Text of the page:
So then, they’re like- Okay, so then, they go to- They finally reach the shore. Like Japan’s an island. How long can it take you to reach the shore? Then, they find a little boat. How? I don’t know, but they get on a little boat, and they sail across the ocean to the demon island.. um.. And then they get off the boat. 

Oh wait, back up. When they’re sailing there, um, the peach boy is like, “Bird go ahead, and tell all the demons that we’re going to seriously kill all of them.” Which, like, wouldn’t you want it to be a surprise attack? But like, whatever… And the bird’s like, “Alright.” And so he flies over and is like, “Whats up? You’ll never believe who’s coming. It’s the peach boy. And then um..Okay, so then, the demons are like, “Okay. We’re super ready.” They’re not. 

So like, once the boat gets there the monkey, the dog, and the peach boy go absolutely bonkers on these demons. They kill all of them until there is one left, and it’s, like, the leader demon. And Peach Boy is like gonna kill him, and he’s like, “Oh my god! What if I just gave you all my gold and set everybody free, and, like, we were totally good.” And Peach Boy was like, “Yes. I’m into that.” And then, so he, like showed him where all the gold was and set free all of the people he was holding who were suffering and et cetera. And then he brings home all the gold to the old people that raised him, and then they’re like super rich until they die. And thats the end.


This tale, told to entertain children, teaches audiences the dichotomy between good (the hero, Peach Boy) and evil (the demons) and can triumph evil through superior physical strength.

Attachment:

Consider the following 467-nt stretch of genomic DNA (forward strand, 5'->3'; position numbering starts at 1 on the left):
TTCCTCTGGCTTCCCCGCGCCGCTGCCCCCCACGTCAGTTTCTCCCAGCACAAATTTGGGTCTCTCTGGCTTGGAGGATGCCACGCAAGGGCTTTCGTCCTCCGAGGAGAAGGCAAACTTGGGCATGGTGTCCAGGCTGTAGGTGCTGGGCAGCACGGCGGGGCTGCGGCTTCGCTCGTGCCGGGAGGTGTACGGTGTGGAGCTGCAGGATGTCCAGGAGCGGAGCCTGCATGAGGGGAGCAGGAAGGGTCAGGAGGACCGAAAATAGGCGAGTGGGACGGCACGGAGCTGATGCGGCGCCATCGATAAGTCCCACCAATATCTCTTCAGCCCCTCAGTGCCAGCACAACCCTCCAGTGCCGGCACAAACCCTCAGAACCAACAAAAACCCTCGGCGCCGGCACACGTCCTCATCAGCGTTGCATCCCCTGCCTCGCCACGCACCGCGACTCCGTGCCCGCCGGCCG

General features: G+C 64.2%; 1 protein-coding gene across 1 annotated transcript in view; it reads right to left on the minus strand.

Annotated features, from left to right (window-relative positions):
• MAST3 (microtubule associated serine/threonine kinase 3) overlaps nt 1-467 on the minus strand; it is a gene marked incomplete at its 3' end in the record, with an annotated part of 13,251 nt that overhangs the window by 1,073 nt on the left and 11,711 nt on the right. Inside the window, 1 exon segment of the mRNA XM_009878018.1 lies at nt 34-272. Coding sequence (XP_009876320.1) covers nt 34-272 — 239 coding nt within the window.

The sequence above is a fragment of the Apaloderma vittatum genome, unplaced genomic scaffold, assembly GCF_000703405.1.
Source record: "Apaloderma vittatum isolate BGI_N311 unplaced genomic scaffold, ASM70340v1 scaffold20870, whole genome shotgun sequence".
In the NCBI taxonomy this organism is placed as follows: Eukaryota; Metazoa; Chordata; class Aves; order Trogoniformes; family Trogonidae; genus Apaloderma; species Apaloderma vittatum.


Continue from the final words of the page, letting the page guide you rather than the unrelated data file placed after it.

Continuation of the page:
For further analysis of the tale and its function of spreading Japanese nationalism, see 

Antoni, Klaus. “Momotarō (The Peach Boy) and the Spirit of Japan: Concerning the Function of a Fairy Tale in Japanese Nationalism of the Early Shōwa Age.” Asian Folklore Studies, vol. 50, no. 1, 1991, pp. 155–188. JSTOR, www.jstor.org/stable/1178189. Accessed 30 Apr. 2020.

The Old Man, the Boy, and the Mule

Context: I collected this from a friend on a trip over Spring Break, after he’d heard me talking about folklore with another friend I was collecting from.

Background: This is a story that my friend read when he was learning to speak Mandarin as a child.

Dialogue: This old guy and his young son are on their way to the market, and they’re riding a mule and taking all their stuff with them. They start off, uh, the, the young guy, er, the… The old man is walking alongside the mule and the young, the young boy is sitting on the mule, and as they walk by a group of people, they overhear the people, like, criticizing— er, like, gossiping about them, criticizing: “Why is the, why is the young guy riding the mule and forcing the old guy to walk?” So the, the pair hear this, and don’t really wanna be judged, so they switch places. And so the old guy starts to ride the mule, and the young guy starts to walk, um… And, so then, they, as— They keep going, and they pass another group of people, um, and, they overhear some more gossip. These people are like, “Wha- Why is the, why is the old guy not letting the, the young boy ride the mule? How selfish is he?” And so, at that point, they… switch again, cuz of, after overhearing those people, um… So then they keeping going for a bit… And then they walk past another group of people and they overhear some more gossip, er, some more, um, talk. And these are like, “Wow, look at those two, they’re forcing that mule to carry so much stuff, poor mule!” Uh, so, at that point, the two decide to, they basically start carrying the mule on the way to the market.

Analysis: The friend who told me this story said that the moral he gained from hearing it was to avoid letting judgment from others affect your own actions. According to him, this is an older story that he read as a a way of learning more Mandarin. I would agree with him about the story’s moral, but I’d like to compare his delivery to that of the original.